The bankruptcy court correctly refused to "offset" the $600,000 with these asserted tort damages. The contract and the alleged fraud did not arise out of the same transaction. Except that they both involved the same property, they were unrelated. Bustamante alleges no fraud in either the inducement or the execution of his Ironwood sales contract. Moreover, he does not allege that McConnell's fraud interfered with either party's performance of the contract. Cf. Davidovich, 901 F.2d at 1538 ("The fact that the same two parties are involved in the claims to be offset, and that a similar subject matter gave rise to both claims does not mean that the two arose from the 'same transaction' for purposes of the doctrine of recoupment."). As the bankruptcy court stated, Bustamante should be required to "present his claim in the bankruptcy case and obtain such satisfaction of it as is available to other similarly situated creditors."
PROPERTY VALUE AT DEFAULT
In his cross-appeal, the Trustee argues that the bankruptcy court was clearly erroneous in determining that Ironwood I had a market value of $320,000 on September 30, 1986. He claims that a payment of $775,000 by Ticor Title Co. to Northwest Bank & Trust in settlement of a claim on the fraudulent title policy procured by McConnell and Dabney is "conclusive" evidence of Ironwood's value. The bankruptcy court did not specifically refer to this evidence in her opinion, having been more impressed by other evidence of value, namely, the testimony of Bustamante and the appraisers called by each party. Weighing their opposing projections of apartment occupancy rates, deferred maintenance charges, and federal tax law changes--all in light of the sharp economic downturn Houston was undergoing in 1986--the court found the market value to be $320,000. From our remote appellate perch, we cannot say that the court's evaluation of the quality of this testimony was clearly erroneous.
The bankruptcy court threaded its way carefully through this fraudulent conveyance case and, as we have concluded, did not err in its disposition. The judgments of the bankruptcy and district courts are therefore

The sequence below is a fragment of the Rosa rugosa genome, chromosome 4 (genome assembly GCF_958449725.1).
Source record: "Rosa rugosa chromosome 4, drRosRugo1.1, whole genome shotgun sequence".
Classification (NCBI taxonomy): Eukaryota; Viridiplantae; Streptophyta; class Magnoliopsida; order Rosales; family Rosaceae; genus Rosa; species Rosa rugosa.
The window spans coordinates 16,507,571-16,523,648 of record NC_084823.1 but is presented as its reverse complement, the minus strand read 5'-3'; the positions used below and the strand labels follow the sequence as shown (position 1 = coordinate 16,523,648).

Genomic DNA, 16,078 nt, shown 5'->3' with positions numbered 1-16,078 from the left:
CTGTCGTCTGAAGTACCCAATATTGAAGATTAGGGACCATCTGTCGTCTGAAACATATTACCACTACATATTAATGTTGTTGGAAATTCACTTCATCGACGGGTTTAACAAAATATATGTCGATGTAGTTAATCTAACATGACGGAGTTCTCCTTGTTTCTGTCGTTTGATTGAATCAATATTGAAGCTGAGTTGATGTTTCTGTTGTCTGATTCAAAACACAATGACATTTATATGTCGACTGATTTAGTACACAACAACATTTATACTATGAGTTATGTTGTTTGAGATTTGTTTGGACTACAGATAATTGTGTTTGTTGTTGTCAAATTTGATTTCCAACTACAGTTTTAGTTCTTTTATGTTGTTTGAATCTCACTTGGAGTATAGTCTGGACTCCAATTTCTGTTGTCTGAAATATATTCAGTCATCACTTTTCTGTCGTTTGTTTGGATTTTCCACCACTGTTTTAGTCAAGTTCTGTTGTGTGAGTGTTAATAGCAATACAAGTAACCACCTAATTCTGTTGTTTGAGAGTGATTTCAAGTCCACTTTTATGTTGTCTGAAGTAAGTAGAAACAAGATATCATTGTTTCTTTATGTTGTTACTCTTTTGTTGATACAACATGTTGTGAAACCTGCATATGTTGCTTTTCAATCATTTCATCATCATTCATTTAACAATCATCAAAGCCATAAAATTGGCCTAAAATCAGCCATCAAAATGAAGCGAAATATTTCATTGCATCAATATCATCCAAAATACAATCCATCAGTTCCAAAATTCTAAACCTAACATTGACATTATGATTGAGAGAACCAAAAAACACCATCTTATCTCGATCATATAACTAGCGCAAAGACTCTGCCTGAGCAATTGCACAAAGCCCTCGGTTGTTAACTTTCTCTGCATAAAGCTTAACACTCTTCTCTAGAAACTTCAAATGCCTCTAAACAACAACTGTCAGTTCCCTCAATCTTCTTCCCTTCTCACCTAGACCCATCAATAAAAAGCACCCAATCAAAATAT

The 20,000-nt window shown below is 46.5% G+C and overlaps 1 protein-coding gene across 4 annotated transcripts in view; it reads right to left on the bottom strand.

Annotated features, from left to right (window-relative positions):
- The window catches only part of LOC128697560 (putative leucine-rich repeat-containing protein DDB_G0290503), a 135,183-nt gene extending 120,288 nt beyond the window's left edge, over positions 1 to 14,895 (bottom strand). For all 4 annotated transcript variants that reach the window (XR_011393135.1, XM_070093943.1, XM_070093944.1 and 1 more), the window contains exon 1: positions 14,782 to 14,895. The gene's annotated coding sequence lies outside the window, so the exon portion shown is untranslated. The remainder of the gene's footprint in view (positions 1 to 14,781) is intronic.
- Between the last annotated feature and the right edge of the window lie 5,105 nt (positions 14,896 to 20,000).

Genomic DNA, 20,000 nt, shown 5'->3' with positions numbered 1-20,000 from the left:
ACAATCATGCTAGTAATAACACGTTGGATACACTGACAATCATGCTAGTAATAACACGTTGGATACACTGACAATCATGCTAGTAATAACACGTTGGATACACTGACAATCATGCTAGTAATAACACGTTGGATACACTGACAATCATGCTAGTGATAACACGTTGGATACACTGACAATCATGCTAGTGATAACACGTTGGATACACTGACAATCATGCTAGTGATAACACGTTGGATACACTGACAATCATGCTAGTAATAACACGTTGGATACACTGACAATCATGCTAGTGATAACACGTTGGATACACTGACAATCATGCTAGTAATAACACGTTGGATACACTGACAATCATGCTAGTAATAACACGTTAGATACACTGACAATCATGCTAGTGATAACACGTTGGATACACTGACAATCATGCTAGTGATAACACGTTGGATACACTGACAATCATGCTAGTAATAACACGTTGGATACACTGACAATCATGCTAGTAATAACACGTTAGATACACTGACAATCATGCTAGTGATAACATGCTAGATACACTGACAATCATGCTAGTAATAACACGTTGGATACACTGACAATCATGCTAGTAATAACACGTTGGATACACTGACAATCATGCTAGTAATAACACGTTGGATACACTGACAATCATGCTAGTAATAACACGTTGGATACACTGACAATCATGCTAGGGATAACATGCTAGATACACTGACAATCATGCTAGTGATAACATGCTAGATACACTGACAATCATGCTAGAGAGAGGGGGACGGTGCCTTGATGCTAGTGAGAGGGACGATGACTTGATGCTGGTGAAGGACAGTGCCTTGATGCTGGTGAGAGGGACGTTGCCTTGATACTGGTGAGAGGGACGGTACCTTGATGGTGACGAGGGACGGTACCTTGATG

Bustamante and the Trustee both recognize that the trustee has the burden to prove the elements of a fraudulent transfer. In re Breuer, 68 B.R. 48, 50 (Bankr.N.D. Iowa 1985). The bankruptcy court's opinion, however, alludes at one point to Bustamante's failure to produce proof supporting his contentions about reasonably equivalent value. When we view this allusion in the context of the entire opinion, we are convinced that the court applied the correct standard
The Earnest Money Contract of January 1986 provided:
2 In the event the sale of the Subject Properties is not consummated due to default on the part of the Purchaser, then all Earnest Money and Additional Earnest Money, if any, shall be paid to the Seller by the Title Company as liquidated damages for Purchaser's default, as Seller's sole and exclusive remedy for any such default
7 If Purchaser elects to extend the time of closing ... for any reason other than that [relating to title defects], then Purchaser agrees to pay Seller, at closing, an amount equal to $258.04 per day for each day after February 11, 1986, that the closing does not occur.... If the closing does not occur because of a default on the part of the Purchaser, the Seller agrees that the damages under paragraph 9.2 shall be Seller's sole remedy and this provision shall not otherwise be enforceable
Also, the Trustee's trial memorandum contained these statements: "The contract purchase price is $819,000 plus $258.04 per day, from and after February 11, 1986.... As noted above, the Earnest Money Contract provided for an increase in the purchase price of $258.04 for each day that the closing was delayed beyond February 11, 1986."